The Sound of Music is one of the most popular films of all time. Beloved by generations and still gaining new fans to this day, the 1965 film was directed by Robert Wise and starred Julia Andrews and Christopher Plummer in the lead roles.
It was an adaptation of a stage musical of the same name from 1959 and based on the real-life story of Maria von Trapp, with the film and musical being fictionalized retellings of Maria’s memoir: The Story of the Trapp Family Singers.
The film charts the story of Maria herself, played by Julie Andrews, as she arrives at the home of an old naval officer to become the governess of his seven children. Maria is carefree and joyful, while the officer, Captain Georg von Trapp, is rather miserable and strict.
Over time, however, Maria’s infectious enthusiasm and love of music wins the day. She and the captain fall in love and ultimately get married.
It’s a fantastic film that won no less than five Academy Awards and went on to become one of the highest grossing films of the era, breaking and setting numerous records in the process.
Strangely enough, however, the woman who made it all possible, Maria von Trapp herself, was not even invited to the opening night. As reported by The Telegraph, Maria wondered why she hadn’t received an invitation and took it up with the producers, but was simply told that there were no seats left.
This must have come as quite a shock to Maria and is seen by many as a highly discourteous act on the part of the film’s producers. After all, without Maria’s original memoir, the film would never have been made in the first place, so it would only seem natural that she be present for the very first screening. She was, however, invited to the opening night of the 1959 stage musical, composed by Richard Rodgers with lyrics from Oscar Hammerstein II.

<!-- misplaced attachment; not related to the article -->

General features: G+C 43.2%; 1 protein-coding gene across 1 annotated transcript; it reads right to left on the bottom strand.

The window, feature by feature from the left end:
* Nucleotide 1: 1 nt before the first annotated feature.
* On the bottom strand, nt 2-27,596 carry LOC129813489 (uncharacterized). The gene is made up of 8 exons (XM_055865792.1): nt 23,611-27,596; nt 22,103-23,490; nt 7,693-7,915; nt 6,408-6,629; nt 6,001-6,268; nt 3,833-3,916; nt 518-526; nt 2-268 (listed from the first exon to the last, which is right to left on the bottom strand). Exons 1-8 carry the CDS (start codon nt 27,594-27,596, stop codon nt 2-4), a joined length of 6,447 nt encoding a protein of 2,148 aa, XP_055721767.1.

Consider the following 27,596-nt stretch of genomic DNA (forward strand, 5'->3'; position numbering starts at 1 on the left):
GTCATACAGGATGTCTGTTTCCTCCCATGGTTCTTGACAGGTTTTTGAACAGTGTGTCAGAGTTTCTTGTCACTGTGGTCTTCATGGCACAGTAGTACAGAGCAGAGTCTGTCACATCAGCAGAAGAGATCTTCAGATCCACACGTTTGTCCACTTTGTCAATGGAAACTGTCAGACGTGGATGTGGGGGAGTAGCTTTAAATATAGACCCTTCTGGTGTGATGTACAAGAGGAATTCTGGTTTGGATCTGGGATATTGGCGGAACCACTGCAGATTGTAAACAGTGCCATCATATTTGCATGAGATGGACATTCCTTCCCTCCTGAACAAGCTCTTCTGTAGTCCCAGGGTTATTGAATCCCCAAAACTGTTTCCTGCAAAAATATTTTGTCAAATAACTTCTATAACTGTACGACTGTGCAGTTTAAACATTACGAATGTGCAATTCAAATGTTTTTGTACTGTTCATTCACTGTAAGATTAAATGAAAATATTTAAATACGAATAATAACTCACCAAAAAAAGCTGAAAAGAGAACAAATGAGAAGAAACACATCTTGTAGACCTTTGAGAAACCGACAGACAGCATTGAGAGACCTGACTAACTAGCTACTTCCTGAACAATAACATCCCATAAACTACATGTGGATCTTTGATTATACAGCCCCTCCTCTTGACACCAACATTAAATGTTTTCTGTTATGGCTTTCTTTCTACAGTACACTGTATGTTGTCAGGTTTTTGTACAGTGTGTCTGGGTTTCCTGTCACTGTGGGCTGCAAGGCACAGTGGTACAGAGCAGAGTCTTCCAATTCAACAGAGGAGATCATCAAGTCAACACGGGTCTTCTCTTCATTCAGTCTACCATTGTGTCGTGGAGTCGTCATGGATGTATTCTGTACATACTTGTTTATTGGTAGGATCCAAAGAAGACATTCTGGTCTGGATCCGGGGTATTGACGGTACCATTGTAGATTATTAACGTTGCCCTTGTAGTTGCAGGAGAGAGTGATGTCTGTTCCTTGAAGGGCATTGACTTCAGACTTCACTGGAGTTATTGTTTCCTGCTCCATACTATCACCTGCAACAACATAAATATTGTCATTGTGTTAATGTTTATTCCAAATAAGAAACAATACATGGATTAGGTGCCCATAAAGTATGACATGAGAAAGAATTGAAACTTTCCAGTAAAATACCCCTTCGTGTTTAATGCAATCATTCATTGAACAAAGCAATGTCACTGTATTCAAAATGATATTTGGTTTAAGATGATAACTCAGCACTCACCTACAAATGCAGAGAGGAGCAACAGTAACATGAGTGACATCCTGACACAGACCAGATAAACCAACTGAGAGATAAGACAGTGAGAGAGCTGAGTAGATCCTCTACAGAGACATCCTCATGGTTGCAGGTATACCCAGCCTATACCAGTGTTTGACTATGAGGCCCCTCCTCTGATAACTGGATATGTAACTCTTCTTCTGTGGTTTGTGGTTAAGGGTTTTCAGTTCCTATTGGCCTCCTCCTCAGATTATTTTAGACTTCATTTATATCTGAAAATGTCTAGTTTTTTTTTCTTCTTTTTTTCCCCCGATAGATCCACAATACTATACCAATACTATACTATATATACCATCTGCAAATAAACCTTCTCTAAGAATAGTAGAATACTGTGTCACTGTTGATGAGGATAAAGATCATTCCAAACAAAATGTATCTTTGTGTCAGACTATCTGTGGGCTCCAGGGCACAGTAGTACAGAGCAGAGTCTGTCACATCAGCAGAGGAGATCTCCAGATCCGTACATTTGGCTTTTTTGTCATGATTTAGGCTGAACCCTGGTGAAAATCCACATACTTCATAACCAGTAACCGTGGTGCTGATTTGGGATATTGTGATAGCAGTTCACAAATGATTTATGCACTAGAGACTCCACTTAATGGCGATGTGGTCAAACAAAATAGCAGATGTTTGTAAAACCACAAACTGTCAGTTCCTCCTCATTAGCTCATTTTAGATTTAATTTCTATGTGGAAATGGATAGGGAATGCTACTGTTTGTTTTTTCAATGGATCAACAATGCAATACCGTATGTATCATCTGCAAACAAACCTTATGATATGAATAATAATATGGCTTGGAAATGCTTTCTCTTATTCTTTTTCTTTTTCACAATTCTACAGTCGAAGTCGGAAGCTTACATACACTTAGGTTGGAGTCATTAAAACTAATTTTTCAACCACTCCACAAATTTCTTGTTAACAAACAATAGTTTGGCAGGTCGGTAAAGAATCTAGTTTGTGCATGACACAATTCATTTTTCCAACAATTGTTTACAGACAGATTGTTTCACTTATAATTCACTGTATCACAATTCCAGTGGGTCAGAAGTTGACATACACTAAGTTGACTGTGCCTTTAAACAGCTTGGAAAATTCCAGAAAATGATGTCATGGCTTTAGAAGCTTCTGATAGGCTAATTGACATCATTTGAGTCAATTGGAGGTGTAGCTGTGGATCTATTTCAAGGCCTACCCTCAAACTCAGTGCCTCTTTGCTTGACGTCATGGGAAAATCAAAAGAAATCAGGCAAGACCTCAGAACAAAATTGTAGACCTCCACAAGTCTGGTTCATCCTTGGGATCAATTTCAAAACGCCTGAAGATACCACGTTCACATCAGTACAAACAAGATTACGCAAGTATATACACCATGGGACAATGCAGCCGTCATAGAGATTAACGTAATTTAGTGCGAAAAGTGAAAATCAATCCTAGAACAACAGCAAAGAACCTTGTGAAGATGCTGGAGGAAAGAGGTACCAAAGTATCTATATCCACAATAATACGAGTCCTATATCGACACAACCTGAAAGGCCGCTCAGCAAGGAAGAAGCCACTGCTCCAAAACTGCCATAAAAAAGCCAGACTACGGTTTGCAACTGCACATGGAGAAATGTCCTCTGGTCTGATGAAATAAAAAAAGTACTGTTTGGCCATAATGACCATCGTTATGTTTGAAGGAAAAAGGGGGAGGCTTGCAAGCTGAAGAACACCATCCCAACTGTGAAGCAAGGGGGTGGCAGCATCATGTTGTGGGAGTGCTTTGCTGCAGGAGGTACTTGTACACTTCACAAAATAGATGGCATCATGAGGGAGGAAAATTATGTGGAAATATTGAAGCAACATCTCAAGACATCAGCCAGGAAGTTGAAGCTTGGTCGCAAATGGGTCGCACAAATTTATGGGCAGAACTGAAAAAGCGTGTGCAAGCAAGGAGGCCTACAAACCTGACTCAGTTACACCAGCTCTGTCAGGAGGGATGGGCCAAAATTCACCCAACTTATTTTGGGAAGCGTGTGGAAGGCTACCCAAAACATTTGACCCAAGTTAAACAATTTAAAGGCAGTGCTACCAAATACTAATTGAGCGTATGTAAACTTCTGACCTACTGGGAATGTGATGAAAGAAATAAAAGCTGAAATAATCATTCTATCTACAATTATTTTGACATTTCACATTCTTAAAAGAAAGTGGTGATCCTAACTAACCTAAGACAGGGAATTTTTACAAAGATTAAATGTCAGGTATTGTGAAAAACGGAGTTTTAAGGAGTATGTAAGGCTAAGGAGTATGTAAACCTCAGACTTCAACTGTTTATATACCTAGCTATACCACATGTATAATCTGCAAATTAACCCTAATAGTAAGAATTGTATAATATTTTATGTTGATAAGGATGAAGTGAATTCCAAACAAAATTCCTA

Making the story even stranger is the fact that the producers had previously shown Maria a lot of respect, even providing her with a cameo appearance in the film itself. During the song “I Have Confidence”, Maria can be seen walking by an archway.
She was accompanied by her real life daughter Rosmarie, as well as Barbara, the daughter of Werner von Trapp, and this particular instance is regarded as one of the more notable movie cameo appearances in cinematic history.
Had Maria been invited to the premier of The Sound of Music, however, she might have been a little disappointed with the critical response. Initial reviews of the film were quite poor, with the likes of Judith Crist, writing for the New York Herald Tribute, calling it an “icky sticky” picture aimed at “the five to seven set”, while Bosley Crowther of The New York Times took issue with what he saw as “romantic nonsense” in the film’s plot and the “artificial roles” of the children.
Over time, however, the film proved to be a smash success. It now consistently features in lists of the best movies ever made, is regarded as a timeless classic by many leading movie critics, and has a special place in the hearts of millions of viewers.
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It made over $280 million worldwide, earned numerous awards, is still being talked about today, and it was all based on the true story of Maria von Trapp, for whom the producers seemingly forgot to set aside a ticket on the opening night.